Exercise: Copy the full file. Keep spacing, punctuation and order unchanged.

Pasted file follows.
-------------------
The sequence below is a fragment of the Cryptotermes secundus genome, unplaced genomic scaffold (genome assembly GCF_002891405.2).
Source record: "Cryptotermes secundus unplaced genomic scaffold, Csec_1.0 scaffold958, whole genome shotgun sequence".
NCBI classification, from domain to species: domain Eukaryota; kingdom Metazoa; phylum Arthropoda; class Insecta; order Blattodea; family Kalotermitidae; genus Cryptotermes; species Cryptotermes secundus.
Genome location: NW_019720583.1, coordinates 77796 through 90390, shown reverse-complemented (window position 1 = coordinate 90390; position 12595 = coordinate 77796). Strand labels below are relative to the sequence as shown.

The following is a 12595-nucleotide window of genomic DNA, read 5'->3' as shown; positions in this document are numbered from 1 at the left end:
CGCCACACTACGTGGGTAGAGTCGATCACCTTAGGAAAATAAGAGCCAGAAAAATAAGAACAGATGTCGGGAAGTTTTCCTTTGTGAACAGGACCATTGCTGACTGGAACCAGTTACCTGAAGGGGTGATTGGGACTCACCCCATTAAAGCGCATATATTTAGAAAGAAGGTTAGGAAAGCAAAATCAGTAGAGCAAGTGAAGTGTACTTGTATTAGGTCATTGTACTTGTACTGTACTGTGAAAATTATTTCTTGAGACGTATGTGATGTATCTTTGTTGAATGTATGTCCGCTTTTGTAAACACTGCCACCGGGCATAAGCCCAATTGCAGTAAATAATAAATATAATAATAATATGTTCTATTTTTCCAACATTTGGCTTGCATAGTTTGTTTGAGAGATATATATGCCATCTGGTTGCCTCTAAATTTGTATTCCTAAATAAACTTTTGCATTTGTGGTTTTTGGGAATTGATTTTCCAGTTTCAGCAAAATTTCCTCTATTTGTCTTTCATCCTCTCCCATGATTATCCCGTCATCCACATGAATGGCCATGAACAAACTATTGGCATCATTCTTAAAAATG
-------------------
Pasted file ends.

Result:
The sequence below is a fragment of the Cryptotermes secundus genome, unplaced genomic scaffold (genome assembly GCF_002891405.2).
Source record: "Cryptotermes secundus unplaced genomic scaffold, Csec_1.0 scaffold958, whole genome shotgun sequence".
NCBI classification, from domain to species: domain Eukaryota; kingdom Metazoa; phylum Arthropoda; class Insecta; order Blattodea; family Kalotermitidae; genus Cryptotermes; species Cryptotermes secundus.
Genome location: NW_019720583.1, coordinates 77796 through 90390, shown reverse-complemented (window position 1 = coordinate 90390; position 12595 = coordinate 77796). Strand labels below are relative to the sequence as shown.

The following is a 12595-nucleotide window of genomic DNA, read 5'->3' as shown; positions in this document are numbered from 1 at the left end:
CGCCACACTACGTGGGTAGAGTCGATCACCTTAGGAAAATAAGAGCCAGAAAAATAAGAACAGATGTCGGGAAGTTTTCCTTTGTGAACAGGACCATTGCTGACTGGAACCAGTTACCTGAAGGGGTGATTGGGACTCACCCCATTAAAGCGCATATATTTAGAAAGAAGGTTAGGAAAGCAAAATCAGTAGAGCAAGTGAAGTGTACTTGTATTAGGTCATTGTACTTGTACTGTACTGTGAAAATTATTTCTTGAGACGTATGTGATGTATCTTTGTTGAATGTATGTCCGCTTTTGTAAACACTGCCACCGGGCATAAGCCCAATTGCAGTAAATAATAAATATAATAATAATATGTTCTATTTTTCCAACATTTGGCTTGCATAGTTTGTTTGAGAGATATATATGCCATCTGGTTGCCTCTAAATTTGTATTCCTAAATAAACTTTTGCATTTGTGGTTTTTGGGAATTGATTTTCCAGTTTCAGCAAAATTTCCTCTATTTGTCTTTCATCCTCTCCCATGATTATCCCGTCATCCACATGAATGGCCATGAACAAACTATTGGCATCATTCTTAAAAATG